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Sandwich Monday: Philly Edition

Philadelphia is the Birthplace of Liberty. And if having the right to exercise one's own free will means creating a sandwich with deep-fried lasagna on it, well, God Bless America.

I'm joined on this special road edition of Sandwich Monday by a reporter you hear often on NPR, Joel Rose, and a friend and sandwich eater, Leo Voloshin. They took me past the cheesesteak and roast pork joints to Paesano's in the Italian Market district.

We ordered:

  • the Arista, a roasted suckling pig sandwich that Bon Appetit Magazine called one of the best meals under $10 in the country
  • the Paesano, a brisket sandwich with roasted tomatoes, pepperoncino, horseradish mayo, sharp provolone, and a fried egg for good measure
  • the Bolognese, the one with the breaded, deep-fried lasagna on it, along with smoked mozzarella, and a fried egg

Leo holds up the Bolognese. NPR hide caption

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Leo: You really have a full day's worth of meals here. A fried egg for breakfast, a cheese sandwich for lunch, and lasagna for dinner.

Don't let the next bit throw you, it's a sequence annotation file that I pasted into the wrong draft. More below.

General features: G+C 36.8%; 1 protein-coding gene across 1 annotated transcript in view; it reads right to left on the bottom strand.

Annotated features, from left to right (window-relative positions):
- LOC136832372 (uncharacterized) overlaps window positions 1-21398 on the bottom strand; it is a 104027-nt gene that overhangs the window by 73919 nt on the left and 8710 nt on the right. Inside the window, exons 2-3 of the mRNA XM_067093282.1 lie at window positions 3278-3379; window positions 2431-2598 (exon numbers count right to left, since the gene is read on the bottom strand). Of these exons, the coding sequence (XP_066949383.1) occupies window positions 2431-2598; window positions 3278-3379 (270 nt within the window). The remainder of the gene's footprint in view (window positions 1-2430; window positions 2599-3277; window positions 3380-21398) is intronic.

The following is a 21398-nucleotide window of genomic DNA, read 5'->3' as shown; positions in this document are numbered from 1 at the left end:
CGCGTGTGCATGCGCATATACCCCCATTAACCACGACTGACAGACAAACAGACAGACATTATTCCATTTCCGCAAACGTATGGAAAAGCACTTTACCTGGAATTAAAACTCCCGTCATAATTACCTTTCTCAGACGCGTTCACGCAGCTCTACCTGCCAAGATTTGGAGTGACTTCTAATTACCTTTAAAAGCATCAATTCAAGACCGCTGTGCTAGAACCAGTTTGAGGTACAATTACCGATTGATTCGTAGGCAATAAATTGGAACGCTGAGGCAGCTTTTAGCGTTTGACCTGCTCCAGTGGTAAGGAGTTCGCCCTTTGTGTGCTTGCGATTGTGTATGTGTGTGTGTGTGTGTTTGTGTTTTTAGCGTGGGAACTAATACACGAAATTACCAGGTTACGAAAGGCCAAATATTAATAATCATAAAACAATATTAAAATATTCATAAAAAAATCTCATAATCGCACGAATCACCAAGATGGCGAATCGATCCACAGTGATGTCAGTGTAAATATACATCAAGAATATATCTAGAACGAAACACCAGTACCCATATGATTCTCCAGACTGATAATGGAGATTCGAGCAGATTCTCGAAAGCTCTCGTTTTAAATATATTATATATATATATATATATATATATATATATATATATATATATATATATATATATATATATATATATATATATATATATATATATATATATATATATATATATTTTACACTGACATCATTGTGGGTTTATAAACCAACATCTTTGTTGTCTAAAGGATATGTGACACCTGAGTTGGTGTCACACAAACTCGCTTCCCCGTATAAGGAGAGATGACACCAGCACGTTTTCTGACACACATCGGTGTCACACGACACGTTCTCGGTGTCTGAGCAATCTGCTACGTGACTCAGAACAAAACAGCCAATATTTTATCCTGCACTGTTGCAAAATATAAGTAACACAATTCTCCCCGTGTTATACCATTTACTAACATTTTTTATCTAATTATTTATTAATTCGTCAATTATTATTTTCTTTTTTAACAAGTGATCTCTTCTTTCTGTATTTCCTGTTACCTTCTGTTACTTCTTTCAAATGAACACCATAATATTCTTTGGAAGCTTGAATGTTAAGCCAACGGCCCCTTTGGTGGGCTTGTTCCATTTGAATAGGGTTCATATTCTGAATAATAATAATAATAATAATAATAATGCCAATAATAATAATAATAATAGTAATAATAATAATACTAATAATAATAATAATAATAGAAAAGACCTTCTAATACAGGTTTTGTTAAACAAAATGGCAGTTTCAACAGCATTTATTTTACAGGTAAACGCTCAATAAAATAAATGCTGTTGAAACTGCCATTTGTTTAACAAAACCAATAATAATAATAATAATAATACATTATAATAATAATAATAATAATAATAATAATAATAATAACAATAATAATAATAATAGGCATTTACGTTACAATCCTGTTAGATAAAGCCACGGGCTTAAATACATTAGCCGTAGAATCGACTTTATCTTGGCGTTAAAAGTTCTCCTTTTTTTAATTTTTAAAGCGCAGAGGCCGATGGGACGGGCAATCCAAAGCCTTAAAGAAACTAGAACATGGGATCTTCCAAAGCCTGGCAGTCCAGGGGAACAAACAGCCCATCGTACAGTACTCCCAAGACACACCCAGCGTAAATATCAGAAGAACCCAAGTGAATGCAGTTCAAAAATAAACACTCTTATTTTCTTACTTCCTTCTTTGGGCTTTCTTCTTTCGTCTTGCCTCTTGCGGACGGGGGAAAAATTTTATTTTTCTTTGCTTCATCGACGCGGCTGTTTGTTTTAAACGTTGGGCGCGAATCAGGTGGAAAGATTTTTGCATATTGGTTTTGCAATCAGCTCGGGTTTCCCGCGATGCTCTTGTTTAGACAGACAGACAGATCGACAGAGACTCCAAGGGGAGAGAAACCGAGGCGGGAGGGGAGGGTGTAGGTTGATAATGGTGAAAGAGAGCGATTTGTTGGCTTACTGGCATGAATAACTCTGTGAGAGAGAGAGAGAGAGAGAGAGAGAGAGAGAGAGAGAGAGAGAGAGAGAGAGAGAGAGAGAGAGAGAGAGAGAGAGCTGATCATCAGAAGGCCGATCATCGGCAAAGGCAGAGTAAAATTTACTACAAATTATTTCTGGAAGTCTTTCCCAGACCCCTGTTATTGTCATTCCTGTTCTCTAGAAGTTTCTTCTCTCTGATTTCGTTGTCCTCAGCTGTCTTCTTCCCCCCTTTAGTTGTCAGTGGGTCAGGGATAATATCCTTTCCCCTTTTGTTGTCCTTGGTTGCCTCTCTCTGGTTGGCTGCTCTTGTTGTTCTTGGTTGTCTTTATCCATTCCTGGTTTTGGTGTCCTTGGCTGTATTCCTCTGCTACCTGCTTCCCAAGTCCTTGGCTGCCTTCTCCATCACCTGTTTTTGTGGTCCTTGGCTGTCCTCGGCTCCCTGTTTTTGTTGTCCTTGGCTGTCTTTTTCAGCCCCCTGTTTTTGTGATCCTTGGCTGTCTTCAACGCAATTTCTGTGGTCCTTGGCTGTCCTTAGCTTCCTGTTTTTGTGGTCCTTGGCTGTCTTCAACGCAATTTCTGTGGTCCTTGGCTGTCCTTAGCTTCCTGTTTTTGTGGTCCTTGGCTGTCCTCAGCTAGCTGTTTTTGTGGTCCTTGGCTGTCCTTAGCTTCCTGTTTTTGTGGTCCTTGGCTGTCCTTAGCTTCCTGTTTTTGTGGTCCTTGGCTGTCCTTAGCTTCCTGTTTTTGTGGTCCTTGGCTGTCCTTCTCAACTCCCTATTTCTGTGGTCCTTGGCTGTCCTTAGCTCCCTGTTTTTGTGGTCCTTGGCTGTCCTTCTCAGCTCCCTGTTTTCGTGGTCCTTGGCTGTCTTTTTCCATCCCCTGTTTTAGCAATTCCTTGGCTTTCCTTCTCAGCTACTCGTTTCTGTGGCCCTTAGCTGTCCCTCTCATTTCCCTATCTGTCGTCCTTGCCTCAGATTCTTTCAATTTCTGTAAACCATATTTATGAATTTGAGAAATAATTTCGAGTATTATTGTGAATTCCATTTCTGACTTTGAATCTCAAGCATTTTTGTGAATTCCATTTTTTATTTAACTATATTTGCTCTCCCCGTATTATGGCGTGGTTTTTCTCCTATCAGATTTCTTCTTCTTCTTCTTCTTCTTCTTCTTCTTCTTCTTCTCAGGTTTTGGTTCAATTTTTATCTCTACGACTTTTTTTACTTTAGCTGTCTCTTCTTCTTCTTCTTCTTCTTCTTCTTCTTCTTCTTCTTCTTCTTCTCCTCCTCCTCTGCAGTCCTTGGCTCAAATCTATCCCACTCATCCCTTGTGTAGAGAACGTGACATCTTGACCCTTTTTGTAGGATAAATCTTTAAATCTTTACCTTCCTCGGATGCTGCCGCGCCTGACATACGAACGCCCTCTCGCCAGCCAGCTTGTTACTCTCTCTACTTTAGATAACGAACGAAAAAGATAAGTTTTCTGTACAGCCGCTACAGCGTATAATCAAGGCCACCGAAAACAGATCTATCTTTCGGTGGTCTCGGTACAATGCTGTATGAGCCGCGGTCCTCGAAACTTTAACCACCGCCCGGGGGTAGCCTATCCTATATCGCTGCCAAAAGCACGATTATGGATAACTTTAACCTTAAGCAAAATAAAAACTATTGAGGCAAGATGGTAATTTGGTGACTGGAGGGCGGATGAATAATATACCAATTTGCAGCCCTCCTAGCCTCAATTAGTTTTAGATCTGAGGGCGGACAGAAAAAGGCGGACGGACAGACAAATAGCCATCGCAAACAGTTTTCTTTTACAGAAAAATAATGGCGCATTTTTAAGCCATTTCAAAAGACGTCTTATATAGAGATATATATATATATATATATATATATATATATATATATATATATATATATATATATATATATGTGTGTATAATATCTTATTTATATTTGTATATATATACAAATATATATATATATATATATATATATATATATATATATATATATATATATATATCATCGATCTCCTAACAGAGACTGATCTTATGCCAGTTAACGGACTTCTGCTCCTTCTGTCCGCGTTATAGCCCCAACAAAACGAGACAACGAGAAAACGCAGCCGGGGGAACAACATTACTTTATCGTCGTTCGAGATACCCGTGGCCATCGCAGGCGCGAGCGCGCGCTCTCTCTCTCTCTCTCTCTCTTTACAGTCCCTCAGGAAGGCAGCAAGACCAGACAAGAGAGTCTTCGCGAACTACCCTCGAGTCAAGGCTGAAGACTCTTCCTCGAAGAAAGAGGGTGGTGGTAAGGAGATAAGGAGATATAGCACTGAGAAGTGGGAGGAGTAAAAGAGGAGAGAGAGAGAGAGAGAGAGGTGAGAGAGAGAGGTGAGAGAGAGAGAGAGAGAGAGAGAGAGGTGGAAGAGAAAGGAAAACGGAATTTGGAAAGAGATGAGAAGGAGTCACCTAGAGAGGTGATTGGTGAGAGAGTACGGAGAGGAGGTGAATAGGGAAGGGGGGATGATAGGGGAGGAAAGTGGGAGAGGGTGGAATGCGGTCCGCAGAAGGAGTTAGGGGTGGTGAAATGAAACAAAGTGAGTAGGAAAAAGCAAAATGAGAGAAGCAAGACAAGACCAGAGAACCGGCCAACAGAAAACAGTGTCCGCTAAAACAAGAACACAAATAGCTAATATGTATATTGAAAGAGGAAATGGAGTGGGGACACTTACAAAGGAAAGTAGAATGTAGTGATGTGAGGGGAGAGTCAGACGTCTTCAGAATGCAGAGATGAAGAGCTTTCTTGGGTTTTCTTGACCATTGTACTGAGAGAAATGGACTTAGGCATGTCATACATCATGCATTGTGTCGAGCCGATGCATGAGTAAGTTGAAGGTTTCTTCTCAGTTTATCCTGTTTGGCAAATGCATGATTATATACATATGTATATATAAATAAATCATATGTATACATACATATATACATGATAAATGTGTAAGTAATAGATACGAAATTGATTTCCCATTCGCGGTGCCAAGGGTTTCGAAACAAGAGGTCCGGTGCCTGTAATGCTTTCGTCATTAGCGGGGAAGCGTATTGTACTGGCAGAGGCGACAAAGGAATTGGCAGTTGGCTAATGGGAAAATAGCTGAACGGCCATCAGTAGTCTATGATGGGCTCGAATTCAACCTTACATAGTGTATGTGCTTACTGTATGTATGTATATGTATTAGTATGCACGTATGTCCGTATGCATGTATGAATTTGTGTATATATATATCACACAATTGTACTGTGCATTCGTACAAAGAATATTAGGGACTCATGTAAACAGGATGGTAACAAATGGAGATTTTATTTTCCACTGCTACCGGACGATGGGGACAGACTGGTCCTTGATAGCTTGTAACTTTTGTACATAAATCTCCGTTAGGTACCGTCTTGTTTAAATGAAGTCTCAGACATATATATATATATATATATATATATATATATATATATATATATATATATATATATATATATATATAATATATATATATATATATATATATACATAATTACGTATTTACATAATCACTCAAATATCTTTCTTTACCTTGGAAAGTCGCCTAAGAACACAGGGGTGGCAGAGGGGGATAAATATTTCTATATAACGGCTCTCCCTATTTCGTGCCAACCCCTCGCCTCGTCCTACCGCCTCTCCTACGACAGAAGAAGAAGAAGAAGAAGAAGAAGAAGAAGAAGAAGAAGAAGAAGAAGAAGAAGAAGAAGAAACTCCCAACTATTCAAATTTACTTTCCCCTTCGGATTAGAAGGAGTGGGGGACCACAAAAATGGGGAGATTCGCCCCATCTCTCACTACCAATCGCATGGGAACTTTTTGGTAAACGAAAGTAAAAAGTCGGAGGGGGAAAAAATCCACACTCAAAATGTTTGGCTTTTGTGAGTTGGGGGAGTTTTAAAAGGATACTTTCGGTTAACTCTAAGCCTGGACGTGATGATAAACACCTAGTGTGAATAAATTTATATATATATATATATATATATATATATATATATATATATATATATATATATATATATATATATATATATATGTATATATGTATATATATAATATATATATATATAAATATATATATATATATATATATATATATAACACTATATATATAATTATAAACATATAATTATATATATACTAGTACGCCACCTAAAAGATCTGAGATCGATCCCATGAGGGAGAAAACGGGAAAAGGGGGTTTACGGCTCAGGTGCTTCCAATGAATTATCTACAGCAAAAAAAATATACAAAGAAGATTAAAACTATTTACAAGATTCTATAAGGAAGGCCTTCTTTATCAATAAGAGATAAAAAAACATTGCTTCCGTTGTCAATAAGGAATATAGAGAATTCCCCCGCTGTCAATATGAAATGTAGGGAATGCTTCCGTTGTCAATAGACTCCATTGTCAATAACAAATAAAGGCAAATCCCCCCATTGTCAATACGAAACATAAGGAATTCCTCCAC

Joel: Except you eat it in 15 minutes.

Ian: Whoever was creating this sandwich looked down, saw the lasagna and red sauce, and rather than removing anything, they thought the problem was that it didn't have enough stuff on it. Hey, how about a fried egg?

Joel: It's just a shame they used bread, instead of two pieces of deep-fried lasagna.

Leo: I don't know if that's the most flattering angle to photograph this sandwich.

Joel: There isn't a good angle.

Ian: Well, later, we can just Photoshop the pictures of us that reflect we ate this sandwich.

Joel: They say the sandwich adds 10 pounds, you know.

That is a normal sized quarter and an abnormal sized sandwich. NPR hide caption

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Joel: It says "whole roasted suckling pig" on the menu. I thought it would be a whole pig, just sitting on the sandwich.

Leo: No, that's not a whole pig. That would be a big sandwich.

Joel: Yeah, a whole roasted suckling pig is probably five sandwiches.

Ian: It's a weird way to measure a life, you know, instead of good deeds or something: how many sandwiches are you worth?

Joel: I like to think I'm worth a lot of sandwiches.

Leo: You're probably worth 40 sandwiches.

Joel uses all his might to lift the Paesano. NPR hide caption

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Joel: Brisket, with sharp provolone. It's like a Jewish Cheesesteak.

Leo: I don't think there technically can be something called a Jewish Cheesesteak.

Joel: But if you could, it would be this.